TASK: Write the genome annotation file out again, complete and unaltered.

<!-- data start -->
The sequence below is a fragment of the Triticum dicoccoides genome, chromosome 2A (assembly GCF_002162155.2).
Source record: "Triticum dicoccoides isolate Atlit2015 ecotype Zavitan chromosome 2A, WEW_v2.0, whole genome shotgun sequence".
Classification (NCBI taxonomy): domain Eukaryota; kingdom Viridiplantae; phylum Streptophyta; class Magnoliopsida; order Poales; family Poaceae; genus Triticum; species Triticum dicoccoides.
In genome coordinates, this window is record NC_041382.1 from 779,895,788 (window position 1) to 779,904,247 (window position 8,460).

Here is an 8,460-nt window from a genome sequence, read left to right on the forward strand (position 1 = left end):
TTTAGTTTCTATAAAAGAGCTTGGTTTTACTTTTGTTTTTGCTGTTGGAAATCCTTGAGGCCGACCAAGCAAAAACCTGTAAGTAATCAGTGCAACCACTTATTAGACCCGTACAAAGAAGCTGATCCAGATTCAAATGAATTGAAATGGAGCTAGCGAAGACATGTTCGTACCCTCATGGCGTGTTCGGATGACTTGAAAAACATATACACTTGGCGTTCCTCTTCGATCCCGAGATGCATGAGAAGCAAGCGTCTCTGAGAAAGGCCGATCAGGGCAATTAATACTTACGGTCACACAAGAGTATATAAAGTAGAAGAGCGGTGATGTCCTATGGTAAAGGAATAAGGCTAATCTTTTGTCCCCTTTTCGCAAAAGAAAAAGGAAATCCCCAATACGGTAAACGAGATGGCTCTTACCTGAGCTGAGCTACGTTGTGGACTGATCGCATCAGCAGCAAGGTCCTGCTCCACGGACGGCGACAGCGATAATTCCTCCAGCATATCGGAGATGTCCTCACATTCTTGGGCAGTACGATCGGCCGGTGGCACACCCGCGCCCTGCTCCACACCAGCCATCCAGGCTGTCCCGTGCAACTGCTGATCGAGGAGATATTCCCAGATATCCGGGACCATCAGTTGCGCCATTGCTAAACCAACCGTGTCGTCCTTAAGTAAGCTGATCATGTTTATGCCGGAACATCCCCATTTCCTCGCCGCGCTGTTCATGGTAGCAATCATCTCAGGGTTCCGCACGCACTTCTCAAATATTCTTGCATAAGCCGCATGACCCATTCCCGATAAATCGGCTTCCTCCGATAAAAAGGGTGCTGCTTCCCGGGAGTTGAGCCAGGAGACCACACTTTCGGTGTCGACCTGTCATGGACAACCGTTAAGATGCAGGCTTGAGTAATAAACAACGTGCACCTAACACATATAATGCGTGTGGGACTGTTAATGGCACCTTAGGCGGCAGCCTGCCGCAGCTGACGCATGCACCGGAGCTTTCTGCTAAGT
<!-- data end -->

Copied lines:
The sequence below is a fragment of the Triticum dicoccoides genome, chromosome 2A (assembly GCF_002162155.2).
Source record: "Triticum dicoccoides isolate Atlit2015 ecotype Zavitan chromosome 2A, WEW_v2.0, whole genome shotgun sequence".
Classification (NCBI taxonomy): domain Eukaryota; kingdom Viridiplantae; phylum Streptophyta; class Magnoliopsida; order Poales; family Poaceae; genus Triticum; species Triticum dicoccoides.
In genome coordinates, this window is record NC_041382.1 from 779,895,788 (window position 1) to 779,904,247 (window position 8,460).

Here is an 8,460-nt window from a genome sequence, read left to right on the forward strand (position 1 = left end):
TTTAGTTTCTATAAAAGAGCTTGGTTTTACTTTTGTTTTTGCTGTTGGAAATCCTTGAGGCCGACCAAGCAAAAACCTGTAAGTAATCAGTGCAACCACTTATTAGACCCGTACAAAGAAGCTGATCCAGATTCAAATGAATTGAAATGGAGCTAGCGAAGACATGTTCGTACCCTCATGGCGTGTTCGGATGACTTGAAAAACATATACACTTGGCGTTCCTCTTCGATCCCGAGATGCATGAGAAGCAAGCGTCTCTGAGAAAGGCCGATCAGGGCAATTAATACTTACGGTCACACAAGAGTATATAAAGTAGAAGAGCGGTGATGTCCTATGGTAAAGGAATAAGGCTAATCTTTTGTCCCCTTTTCGCAAAAGAAAAAGGAAATCCCCAATACGGTAAACGAGATGGCTCTTACCTGAGCTGAGCTACGTTGTGGACTGATCGCATCAGCAGCAAGGTCCTGCTCCACGGACGGCGACAGCGATAATTCCTCCAGCATATCGGAGATGTCCTCACATTCTTGGGCAGTACGATCGGCCGGTGGCACACCCGCGCCCTGCTCCACACCAGCCATCCAGGCTGTCCCGTGCAACTGCTGATCGAGGAGATATTCCCAGATATCCGGGACCATCAGTTGCGCCATTGCTAAACCAACCGTGTCGTCCTTAAGTAAGCTGATCATGTTTATGCCGGAACATCCCCATTTCCTCGCCGCGCTGTTCATGGTAGCAATCATCTCAGGGTTCCGCACGCACTTCTCAAATATTCTTGCATAAGCCGCATGACCCATTCCCGATAAATCGGCTTCCTCCGATAAAAAGGGTGCTGCTTCCCGGGAGTTGAGCCAGGAGACCACACTTTCGGTGTCGACCTGTCATGGACAACCGTTAAGATGCAGGCTTGAGTAATAAACAACGTGCACCTAACACATATAATGCGTGTGGGACTGTTAATGGCACCTTAGGCGGCAGCCTGCCGCAGCTGACGCATGCACCGGAGCTTTCTGCTAAGT